The verdict of the Supreme Court of Serbia against Mihajlo Mihajlov, 1967. Archival document
In the verdict of the Serbian Supreme Court in Belgrade on April 19, 1967 on the Mihajlov case and his initiative to establish an independent cultural magazine called Slobodni glas, the Court sentenced him to three and a half years in prison, to be served in Srijemska Mitrovica. After the first-instance verdict of the Belgrade court, Mihajlov and his attorneys Kovačević and Glowatzky appealed without success. Despite this complaint, he was sentenced under Article 118 of the Criminal Code for engaging in hostile propaganda. They had attempted to defend him by asserting that the proposal to establish a Christian-socialist party and democratic socialism was a form of benign academic debate which was not anti-constitutional act in any way.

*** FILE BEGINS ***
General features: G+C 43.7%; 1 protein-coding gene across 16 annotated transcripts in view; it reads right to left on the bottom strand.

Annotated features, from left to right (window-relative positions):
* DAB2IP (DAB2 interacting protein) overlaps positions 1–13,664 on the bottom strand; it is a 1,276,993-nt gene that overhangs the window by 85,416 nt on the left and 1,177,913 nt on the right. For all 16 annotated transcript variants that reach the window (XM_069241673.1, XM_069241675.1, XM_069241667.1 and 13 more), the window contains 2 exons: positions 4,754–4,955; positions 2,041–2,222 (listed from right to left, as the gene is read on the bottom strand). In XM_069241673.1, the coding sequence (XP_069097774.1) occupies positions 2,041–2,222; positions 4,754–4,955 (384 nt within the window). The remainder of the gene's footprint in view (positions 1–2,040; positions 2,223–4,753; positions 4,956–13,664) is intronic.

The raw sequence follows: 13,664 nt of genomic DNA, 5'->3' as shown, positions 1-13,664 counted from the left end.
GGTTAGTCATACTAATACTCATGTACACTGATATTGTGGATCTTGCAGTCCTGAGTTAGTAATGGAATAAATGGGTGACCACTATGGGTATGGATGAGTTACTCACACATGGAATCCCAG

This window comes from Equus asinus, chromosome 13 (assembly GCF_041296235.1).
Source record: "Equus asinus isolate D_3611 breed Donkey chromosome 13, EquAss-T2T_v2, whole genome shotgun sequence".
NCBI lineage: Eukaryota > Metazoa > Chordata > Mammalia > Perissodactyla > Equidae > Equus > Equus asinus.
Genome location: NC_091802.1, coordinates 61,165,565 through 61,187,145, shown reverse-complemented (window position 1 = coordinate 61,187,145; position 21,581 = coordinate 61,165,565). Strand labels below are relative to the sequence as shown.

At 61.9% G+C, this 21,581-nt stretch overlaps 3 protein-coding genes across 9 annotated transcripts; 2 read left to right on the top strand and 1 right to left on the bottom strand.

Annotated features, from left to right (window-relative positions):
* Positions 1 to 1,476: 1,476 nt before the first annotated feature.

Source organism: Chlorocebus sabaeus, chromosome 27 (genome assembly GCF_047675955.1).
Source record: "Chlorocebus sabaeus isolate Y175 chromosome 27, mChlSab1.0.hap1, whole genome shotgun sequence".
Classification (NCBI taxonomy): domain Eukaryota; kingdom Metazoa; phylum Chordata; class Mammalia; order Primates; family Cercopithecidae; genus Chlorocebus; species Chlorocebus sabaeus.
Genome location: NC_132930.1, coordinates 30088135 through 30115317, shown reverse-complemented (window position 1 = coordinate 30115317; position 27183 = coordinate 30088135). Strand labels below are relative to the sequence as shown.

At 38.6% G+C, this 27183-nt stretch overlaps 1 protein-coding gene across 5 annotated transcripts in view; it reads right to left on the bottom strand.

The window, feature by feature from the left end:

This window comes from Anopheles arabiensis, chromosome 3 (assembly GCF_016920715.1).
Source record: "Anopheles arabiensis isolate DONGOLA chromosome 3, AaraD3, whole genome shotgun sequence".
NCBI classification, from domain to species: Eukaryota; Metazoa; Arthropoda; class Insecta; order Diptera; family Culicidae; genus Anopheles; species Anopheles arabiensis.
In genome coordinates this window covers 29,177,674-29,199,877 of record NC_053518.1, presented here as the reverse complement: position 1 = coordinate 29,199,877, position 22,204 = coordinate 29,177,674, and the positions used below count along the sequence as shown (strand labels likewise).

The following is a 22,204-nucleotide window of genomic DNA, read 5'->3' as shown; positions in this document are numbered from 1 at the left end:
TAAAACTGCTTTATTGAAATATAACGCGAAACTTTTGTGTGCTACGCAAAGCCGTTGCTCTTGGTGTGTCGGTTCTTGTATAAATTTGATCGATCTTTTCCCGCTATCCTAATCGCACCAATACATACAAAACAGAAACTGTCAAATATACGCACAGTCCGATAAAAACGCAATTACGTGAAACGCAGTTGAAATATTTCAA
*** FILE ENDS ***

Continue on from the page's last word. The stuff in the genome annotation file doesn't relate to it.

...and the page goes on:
The Serbian Supreme Court in Belgrade regarded the defence’s reasoning as unfounded, accusing Mihajlov of the hostile action “against the social and political organization” of the Socialist Federal Republic of Yugoslavia. In addition to these initiatives, the Supreme Court charged him for frequent communications with “émigré and reactionary organizations” abroad and for his correspondence with the press of Western capitalist countries (Mihajlo Mihajlov Papers, box 3).
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- Mihajlo Mihajlov Papers, box 3
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- Kljaić, Stipe